Highlighting your accomplishments is an important part of every job interview. The accomplishments you state during your interview will often take center stage and help increase your chances of landing the job. There are many interviewing accomplishment samples that can help you learn how to craft a response to questions about your accomplishments—we’ll take a look at a few in this article.
When you’re discussing your accomplishments in an interview, it is a good idea to elaborate. Don’t simply share what you’ve done or what you can do—share examples of your work through stories. Stories are helpful to share because they tend to be very memorable and easy to understand. Answers regarding accomplishments should provide more detail and depth than your resume or cover letter. When the interviewer gets a better grasp on what you’ve accomplished in the past, they’re then able to get a better grasp on what you could accomplish in the future. Also, discussing your accomplishments in a detailed, competent, story-focused manner puts your communication skills front and center.
Types of Interview Questions
While interview accomplishment samples are important to have at the ready, it’s also a good idea to understand the various questions that may be asked during an interview. Most people can easily share more information about their accomplishments with these traditional interview questions. Although they can be tough, they are predictable, so you can prepare and practice in advance. Here they are:
1. Tell me about yourself.
2. Why should we hire you?
3. What are your strengths and weaknesses?
4. Are you a team player?
In addition to these getting-to-know-you type of questions, you will probably be asked behavioral interview questions. These questions cover your past experiences and they often ask for examples of how you solved problems or used your skills.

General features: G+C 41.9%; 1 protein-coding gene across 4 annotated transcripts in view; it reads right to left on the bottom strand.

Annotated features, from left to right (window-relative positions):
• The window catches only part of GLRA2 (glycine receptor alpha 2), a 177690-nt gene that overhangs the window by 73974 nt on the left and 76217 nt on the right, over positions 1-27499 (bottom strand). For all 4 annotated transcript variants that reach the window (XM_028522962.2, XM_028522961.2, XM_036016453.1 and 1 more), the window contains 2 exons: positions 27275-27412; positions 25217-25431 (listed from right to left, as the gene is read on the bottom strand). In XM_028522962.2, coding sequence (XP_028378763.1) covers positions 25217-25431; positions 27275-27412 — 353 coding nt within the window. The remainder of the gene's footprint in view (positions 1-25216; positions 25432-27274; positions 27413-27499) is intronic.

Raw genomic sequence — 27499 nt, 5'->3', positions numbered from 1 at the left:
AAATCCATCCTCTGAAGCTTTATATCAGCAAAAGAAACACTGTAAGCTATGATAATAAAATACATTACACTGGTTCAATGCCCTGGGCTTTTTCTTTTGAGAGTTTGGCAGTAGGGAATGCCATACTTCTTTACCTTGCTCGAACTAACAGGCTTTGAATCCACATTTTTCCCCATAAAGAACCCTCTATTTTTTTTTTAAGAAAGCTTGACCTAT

For example, the hiring manager might ask, “Tell me about a time in your previous job where you acted as a leader and helped the company succeed.” Be on the lookout for these questions. They typically begin with something like, “Tell me about a time when . . . .”
Behavioral interview questions are best answered using the STAR Method. STAR stands for Situation–Task–Action–Result. It’s a straightforward way to structure your answer, and to ensure you provide every detail the hiring manager is looking for.
Many times situational interview questions are asked. These questions are similar to behavioral questions; however, they pertain to a hypothetical situation. For example, you may be asked, “What would you do if you were stuck working with a difficult subordinate?” It is also common to receive questions about your resume. These questions usually focus on a particular part of your resume and are an opportunity for you to provide more detail about your accomplishments.
Sample Questions and Answers
There are many interviewing accomplishment samples that can help you understand how to better answer the questions that come your way during an interview. Below are a few great Q&A examples to check out.
Why should we hire you?
“Naturally, most job seekers will say that they are the best candidate for the job. I know that I can do the job well, but I also think that I have more to offer than other candidates. When I worked as the marketing director for Acme Baker Company, I was able to increase sales by fifty percent and promote an atmosphere where creativity thrived. During my time as director, the company released several successful products that increased our ability to cross-promote and increase total revenue. We also expanded our distribution footprint to meet the needs of consumers—as director, I played a very big role in making that happen. I know that I can help this company succeed in the same way I did in my previous role.”